Global Witness report shows three defenders were killed each week in 2018, most in relation to mining, agribusiness & hydro
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Author: Ping Manongdo
31 July 2019
...Denouncing the killings, Global Witness’ senior communications advisor Heather Iqbal said addressing the root causes of attacks on defenders, including corruption in business and politics, is the only effective way of tackling the problem.
Acknowledging the contribution defenders make to protecting and promoting universally recognised human rights and ensuring sustainable development, industry body Roundtable on Sustainable Palm Oil (RSPO) last year rolled out a policy that provides defenders with the opportunity to lodge complaints against RSPO members whose business operations put defenders' safety and security at risk.
The RSPO warned that members found threatening or causing harms to defenders would face suspension or termination from the body.
Former Unilever chief executive Paul Polman who currently chairs B Team, a leading non-profit initiative formed by a group of global businesses, has highlighted the economic benefits of business, government and civil society collaborating to uphold and protect the rights of defenders.
“Given the increasing vulnerability of human rights defenders and shrinking space where they can operate safely, business has a role and a responsibility to defend and promote fundamental rights and freedoms,” he said in a research paper titled, The Business Case for Protecting Civic Rights, published last year.
..."Banks, too, that pump money into industries, must take responsibility and do proper due diligence on their investments to guard against environmental, social and governance risks," Iqbal said.
"We're keen to see governments introduce regulations that oblige companies to demonstrate that the products they buy or trade come from land that has been legally and ethically acquired," she said.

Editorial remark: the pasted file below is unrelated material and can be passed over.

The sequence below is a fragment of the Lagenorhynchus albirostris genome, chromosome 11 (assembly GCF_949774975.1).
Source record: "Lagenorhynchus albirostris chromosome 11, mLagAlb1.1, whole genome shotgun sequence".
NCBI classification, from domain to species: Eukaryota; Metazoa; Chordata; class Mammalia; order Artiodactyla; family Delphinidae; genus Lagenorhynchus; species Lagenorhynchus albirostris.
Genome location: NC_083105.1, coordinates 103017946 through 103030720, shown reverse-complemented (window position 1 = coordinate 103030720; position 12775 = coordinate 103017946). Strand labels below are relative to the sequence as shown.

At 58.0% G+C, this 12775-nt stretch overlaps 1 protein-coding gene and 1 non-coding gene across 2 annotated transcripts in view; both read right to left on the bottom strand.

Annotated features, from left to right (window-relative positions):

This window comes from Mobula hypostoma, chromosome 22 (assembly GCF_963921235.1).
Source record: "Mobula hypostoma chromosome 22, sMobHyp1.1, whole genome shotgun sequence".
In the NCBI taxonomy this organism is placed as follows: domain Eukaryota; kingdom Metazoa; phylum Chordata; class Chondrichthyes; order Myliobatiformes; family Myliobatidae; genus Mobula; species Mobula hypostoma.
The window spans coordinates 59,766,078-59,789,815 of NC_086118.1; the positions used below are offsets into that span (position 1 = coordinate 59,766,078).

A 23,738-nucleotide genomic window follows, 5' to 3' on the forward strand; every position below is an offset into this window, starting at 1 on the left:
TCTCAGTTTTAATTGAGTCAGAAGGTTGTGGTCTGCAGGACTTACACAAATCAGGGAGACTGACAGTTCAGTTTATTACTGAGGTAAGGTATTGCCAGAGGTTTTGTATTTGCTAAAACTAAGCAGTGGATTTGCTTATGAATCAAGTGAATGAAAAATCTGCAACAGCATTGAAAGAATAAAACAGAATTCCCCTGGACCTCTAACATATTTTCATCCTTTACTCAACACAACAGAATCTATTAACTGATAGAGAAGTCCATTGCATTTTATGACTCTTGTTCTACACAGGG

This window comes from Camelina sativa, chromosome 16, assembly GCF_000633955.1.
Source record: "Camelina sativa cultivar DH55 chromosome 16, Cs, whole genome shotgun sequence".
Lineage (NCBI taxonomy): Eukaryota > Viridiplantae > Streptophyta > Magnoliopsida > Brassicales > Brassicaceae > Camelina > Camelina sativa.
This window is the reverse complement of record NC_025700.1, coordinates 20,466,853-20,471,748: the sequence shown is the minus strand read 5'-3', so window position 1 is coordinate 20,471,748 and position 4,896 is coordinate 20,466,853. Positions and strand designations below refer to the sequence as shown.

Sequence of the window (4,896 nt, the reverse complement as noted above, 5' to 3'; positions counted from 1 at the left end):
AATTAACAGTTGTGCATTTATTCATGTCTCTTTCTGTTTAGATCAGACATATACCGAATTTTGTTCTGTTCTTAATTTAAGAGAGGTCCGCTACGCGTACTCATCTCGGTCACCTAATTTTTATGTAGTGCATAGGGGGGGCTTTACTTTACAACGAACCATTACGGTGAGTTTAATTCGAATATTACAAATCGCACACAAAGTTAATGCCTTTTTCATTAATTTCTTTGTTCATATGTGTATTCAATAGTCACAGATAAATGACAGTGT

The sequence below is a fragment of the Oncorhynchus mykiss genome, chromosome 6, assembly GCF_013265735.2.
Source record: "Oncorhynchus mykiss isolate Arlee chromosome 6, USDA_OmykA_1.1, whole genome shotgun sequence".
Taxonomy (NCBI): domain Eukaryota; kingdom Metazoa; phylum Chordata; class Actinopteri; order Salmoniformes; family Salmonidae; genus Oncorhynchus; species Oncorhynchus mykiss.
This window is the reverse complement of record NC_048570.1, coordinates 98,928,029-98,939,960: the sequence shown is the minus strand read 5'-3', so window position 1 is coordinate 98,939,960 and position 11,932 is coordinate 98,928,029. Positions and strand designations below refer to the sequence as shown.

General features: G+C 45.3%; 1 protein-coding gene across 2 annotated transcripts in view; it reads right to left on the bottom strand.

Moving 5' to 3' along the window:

"Timber laws in the US and the EU already require companies to take steps to ensure they aren't driving deforestation through importing illegal timber. There's currently no such regime for land grabbing."
Author: Global Witness
30 Jul 2019
As demand for products like timber, palm oil and minerals continues to grow, governments, companies and criminal gangs are routinely stealing land and trashing habitats in pursuit of profit. When the ordinary people who live on these lands take a stand, they come up against companies’ private security, state forces, contract killers, or in less violent confrontations, teams of aggressive lawyers... In 2018, Global Witness documented 164 killings of land and environmental defenders – ordinary people murdered for defending their homes, forests and rivers against destructive industries. Countless more were silenced through violent attacks, arrests, death threats or lawsuits... Mining was the deadliest sector, with 43 defenders killed protesting against the destructive effects of mineral extraction on people’s land, livelihoods and the environment... There was an escalation of killings of defenders struggling for the protection of water sources...The Philippines suffered the largest number of deaths in 2018, with 30 killed. 15 of these killings were linked to agribusiness... Under the current regime of President Rodrigo Duterte, the situation certainly isn’t improving. In 2017, his administration announced plans to allocate 1.6 million hectares of land to industrial plantations, most of it on the island of Mindanao. This region has also become a hotspot for murders... As in many parts of the world, indigenous people in the Philippines are disproportionately affected... [Refers to Dole Philippines, Energía y Renovación S.A , Itochu, JPMorgan Chase, Sterlite Industries, Transcanada].
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- Related companies: Dole Philippines (see Dolefil) Itochu JPMorgan Chase Promoción y Desarrollo Hídricos (PDHSA) (Now Energía y Renovación S.A ) Sterlite Industries (part of Vedanta Resources) Transcanada Vedanta Resources